Officials in a third Indian state were checking on Friday if two people had been infected with the brain-damaging Nipah virus that has killed 12 in southern Kerala, although the government described the outbreak as minor.
Such outbreaks are a concern in a country where hundreds die from infectious diseases each year for lack of vigorous disease tracking systems. There is no vaccine for the virus, carried by fruit bats, and the only treatment is supportive care.
The virus has not spread beyond Kerala, the government said after investigation by health officials linked the initial deaths to a well colonised by bats whose water the victims had been using.
‘The Nipah virus disease is not a major outbreak and is only a local occurrence,’ the government said in a statement, adding that a team of experts continued to monitor the situation.
Blood samples from two men who showed the flu-like symptoms of the virus were sent for testing, said a health official in Telangana, a state neighbouring Kerala.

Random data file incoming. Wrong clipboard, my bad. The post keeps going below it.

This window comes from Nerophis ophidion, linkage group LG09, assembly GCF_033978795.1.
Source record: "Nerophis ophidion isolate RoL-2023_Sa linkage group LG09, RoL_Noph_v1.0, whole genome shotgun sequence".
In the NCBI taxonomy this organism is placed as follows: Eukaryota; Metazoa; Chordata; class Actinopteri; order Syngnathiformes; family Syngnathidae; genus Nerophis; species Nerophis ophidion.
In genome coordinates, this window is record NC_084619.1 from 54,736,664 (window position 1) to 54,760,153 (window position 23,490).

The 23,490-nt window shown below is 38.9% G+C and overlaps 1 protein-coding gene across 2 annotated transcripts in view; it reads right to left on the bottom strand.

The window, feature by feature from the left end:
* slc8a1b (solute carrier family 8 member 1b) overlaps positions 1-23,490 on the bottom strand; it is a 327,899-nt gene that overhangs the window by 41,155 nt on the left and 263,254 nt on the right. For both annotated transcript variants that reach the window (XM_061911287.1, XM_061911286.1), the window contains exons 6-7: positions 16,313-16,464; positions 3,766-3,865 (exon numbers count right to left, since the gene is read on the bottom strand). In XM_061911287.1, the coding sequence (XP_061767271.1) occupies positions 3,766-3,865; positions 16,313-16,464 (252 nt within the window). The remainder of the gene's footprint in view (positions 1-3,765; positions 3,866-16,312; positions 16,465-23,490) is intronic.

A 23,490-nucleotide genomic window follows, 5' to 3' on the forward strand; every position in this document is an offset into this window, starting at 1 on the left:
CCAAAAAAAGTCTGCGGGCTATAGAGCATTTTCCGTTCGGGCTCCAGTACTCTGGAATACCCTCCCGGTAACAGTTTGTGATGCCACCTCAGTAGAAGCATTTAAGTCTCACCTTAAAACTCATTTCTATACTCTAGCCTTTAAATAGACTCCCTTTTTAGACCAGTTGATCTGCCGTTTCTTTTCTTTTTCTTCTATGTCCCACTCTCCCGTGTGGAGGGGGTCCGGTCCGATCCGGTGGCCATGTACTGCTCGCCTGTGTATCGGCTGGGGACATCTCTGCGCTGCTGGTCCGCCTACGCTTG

‘We just sent them as a precaution,’ said K Shankar, medical superintendent of the Sir Ronald Ross Institute of Tropical and Communicable Diseases in Hyderabad.
Two suspect cases in Karnataka, another state bordering Kerala, proved negative, said a medical official there.
All the confirmed infections have involved people who caught the virus from the first victim while he was being treated, said microbiologist G. Arun Kumar.
‘Hospital-acquired infections are a major path of human to human transmission,’ added Kumar, who heads the Manipal Centre for Virus Research that is testing virus samples.
The virus, spread through contact with bodily fluids, has a mortality rate of about 70 percent.
A global coalition to fight epidemics this week struck a $25-million deal with two US biotech groups to speed work on a vaccine.
A clutch of dead bats discovered on the roof of a school in the northern state of Himachal Pradesh triggered a brief scare, but there are no suspected human infections, said health official Sanjay Sharma.
The finding of dead bats was not an unusual event, said one state forest official.
‘This is not unusual, but the department has sent bat samples for tests as a precautionary measure,’ said the official, Ramesh Kang.
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